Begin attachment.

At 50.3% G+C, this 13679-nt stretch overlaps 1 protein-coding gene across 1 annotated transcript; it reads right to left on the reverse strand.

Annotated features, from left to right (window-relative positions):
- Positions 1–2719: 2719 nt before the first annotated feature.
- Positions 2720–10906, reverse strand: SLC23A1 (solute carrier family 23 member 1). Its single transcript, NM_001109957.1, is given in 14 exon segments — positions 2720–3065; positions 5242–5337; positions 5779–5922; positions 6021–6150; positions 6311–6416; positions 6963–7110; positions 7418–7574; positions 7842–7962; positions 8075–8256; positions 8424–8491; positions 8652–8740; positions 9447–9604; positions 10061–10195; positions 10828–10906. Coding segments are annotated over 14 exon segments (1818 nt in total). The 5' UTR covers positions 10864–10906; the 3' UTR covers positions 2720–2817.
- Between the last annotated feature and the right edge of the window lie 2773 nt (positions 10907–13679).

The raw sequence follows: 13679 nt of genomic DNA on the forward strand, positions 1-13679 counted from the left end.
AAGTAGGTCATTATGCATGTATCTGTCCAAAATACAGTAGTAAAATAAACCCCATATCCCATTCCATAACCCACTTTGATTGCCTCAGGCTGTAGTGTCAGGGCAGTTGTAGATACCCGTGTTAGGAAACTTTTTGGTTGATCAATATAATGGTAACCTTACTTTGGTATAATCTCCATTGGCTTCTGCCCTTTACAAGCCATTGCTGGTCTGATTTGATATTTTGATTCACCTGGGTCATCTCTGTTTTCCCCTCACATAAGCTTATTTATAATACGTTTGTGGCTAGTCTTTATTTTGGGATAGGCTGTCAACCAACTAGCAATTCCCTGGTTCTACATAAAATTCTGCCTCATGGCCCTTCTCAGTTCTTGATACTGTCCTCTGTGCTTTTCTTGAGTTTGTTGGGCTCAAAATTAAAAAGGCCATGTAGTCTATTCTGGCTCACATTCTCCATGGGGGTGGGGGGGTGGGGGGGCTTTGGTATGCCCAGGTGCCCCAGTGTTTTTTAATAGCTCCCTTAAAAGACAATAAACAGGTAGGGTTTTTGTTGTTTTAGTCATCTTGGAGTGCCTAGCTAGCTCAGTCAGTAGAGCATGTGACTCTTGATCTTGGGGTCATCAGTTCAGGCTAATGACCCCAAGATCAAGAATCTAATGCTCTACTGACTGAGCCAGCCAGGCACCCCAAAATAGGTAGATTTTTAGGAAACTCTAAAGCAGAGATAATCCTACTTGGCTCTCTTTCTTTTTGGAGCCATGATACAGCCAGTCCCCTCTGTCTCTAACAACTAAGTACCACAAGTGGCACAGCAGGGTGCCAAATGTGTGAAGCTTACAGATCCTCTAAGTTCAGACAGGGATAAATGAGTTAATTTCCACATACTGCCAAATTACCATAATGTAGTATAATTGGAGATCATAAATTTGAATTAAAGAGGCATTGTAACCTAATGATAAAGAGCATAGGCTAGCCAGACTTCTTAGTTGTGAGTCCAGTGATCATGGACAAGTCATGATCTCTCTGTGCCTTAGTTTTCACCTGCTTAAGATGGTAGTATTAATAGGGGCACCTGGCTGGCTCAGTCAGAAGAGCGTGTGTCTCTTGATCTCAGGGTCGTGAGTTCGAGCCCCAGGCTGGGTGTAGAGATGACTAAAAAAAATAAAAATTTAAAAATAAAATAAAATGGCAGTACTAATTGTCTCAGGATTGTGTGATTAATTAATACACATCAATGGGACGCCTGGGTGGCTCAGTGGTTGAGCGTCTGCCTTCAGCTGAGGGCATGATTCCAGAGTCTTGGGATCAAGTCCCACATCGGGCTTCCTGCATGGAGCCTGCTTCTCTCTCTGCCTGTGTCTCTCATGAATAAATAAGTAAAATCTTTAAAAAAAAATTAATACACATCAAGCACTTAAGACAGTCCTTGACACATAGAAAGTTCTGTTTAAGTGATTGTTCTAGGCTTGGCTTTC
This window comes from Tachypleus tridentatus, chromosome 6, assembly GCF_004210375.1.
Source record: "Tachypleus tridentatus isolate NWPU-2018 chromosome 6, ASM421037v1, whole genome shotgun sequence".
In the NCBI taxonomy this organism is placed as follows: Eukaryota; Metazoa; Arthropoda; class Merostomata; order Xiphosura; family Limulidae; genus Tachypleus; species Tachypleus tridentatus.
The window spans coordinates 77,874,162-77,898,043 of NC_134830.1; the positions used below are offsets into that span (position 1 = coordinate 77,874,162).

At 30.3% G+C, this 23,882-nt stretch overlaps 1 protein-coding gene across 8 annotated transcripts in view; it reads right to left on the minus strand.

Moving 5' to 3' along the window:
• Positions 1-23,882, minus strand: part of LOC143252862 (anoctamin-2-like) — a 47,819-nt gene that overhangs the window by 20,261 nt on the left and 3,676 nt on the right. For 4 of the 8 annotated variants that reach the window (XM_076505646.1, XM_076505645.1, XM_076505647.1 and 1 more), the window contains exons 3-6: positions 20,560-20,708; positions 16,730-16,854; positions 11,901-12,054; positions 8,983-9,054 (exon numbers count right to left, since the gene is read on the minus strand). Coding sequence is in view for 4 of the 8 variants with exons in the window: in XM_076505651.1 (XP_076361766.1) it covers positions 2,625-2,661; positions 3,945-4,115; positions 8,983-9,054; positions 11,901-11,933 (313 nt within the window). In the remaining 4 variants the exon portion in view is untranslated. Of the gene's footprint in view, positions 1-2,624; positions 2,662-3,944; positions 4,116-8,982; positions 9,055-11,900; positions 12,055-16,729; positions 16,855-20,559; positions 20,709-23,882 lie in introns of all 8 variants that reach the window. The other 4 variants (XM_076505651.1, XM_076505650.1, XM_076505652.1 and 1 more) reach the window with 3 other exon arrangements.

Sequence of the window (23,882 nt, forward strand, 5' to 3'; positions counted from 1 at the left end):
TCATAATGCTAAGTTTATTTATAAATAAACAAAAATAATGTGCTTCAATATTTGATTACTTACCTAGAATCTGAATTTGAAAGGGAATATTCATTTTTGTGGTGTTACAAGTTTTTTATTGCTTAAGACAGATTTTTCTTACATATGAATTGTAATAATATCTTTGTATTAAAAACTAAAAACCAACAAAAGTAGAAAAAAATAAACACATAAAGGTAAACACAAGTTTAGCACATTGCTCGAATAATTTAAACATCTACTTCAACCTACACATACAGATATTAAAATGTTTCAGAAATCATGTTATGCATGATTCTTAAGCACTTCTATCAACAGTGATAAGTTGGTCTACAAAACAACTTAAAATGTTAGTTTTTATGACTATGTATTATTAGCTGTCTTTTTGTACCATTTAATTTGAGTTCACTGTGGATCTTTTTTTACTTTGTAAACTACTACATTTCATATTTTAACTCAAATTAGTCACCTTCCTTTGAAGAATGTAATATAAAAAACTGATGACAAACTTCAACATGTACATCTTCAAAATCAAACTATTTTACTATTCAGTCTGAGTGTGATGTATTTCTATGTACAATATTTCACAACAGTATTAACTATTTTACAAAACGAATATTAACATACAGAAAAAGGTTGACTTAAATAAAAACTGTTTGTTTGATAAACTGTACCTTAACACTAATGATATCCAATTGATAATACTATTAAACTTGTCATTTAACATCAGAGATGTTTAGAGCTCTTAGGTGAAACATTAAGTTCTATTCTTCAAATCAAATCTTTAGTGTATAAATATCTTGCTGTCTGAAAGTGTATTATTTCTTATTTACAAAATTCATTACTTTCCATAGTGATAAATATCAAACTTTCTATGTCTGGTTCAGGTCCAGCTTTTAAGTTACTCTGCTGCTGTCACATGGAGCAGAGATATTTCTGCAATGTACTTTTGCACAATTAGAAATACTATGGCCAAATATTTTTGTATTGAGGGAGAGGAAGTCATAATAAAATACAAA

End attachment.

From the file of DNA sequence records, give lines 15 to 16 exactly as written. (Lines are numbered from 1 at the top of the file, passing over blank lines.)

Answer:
Sequence of the window (23,882 nt, forward strand, 5' to 3'; positions counted from 1 at the left end):
TCATAATGCTAAGTTTATTTATAAATAAACAAAAATAATGTGCTTCAATATTTGATTACTTACCTAGAATCTGAATTTGAAAGGGAATATTCATTTTTGTGGTGTTACAAGTTTTTTATTGCTTAAGACAGATTTTTCTTACATATGAATTGTAATAATATCTTTGTATTAAAAACTAAAAACCAACAAAAGTAGAAAAAAATAAACACATAAAGGTAAACACAAGTTTAGCACATTGCTCGAATAATTTAAACATCTACTTCAACCTACACATACAGATATTAAAATGTTTCAGAAATCATGTTATGCATGATTCTTAAGCACTTCTATCAACAGTGATAAGTTGGTCTACAAAACAACTTAAAATGTTAGTTTTTATGACTATGTATTATTAGCTGTCTTTTTGTACCATTTAATTTGAGTTCACTGTGGATCTTTTTTTACTTTGTAAACTACTACATTTCATATTTTAACTCAAATTAGTCACCTTCCTTTGAAGAATGTAATATAAAAAACTGATGACAAACTTCAACATGTACATCTTCAAAATCAAACTATTTTACTATTCAGTCTGAGTGTGATGTATTTCTATGTACAATATTTCACAACAGTATTAACTATTTTACAAAACGAATATTAACATACAGAAAAAGGTTGACTTAAATAAAAACTGTTTGTTTGATAAACTGTACCTTAACACTAATGATATCCAATTGATAATACTATTAAACTTGTCATTTAACATCAGAGATGTTTAGAGCTCTTAGGTGAAACATTAAGTTCTATTCTTCAAATCAAATCTTTAGTGTATAAATATCTTGCTGTCTGAAAGTGTATTATTTCTTATTTACAAAATTCATTACTTTCCATAGTGATAAATATCAAACTTTCTATGTCTGGTTCAGGTCCAGCTTTTAAGTTACTCTGCTGCTGTCACATGGAGCAGAGATATTTCTGCAATGTACTTTTGCACAATTAGAAATACTATGGCCAAATATTTTTGTATTGAGGGAGAGGAAGTCATAATAAAATACAAA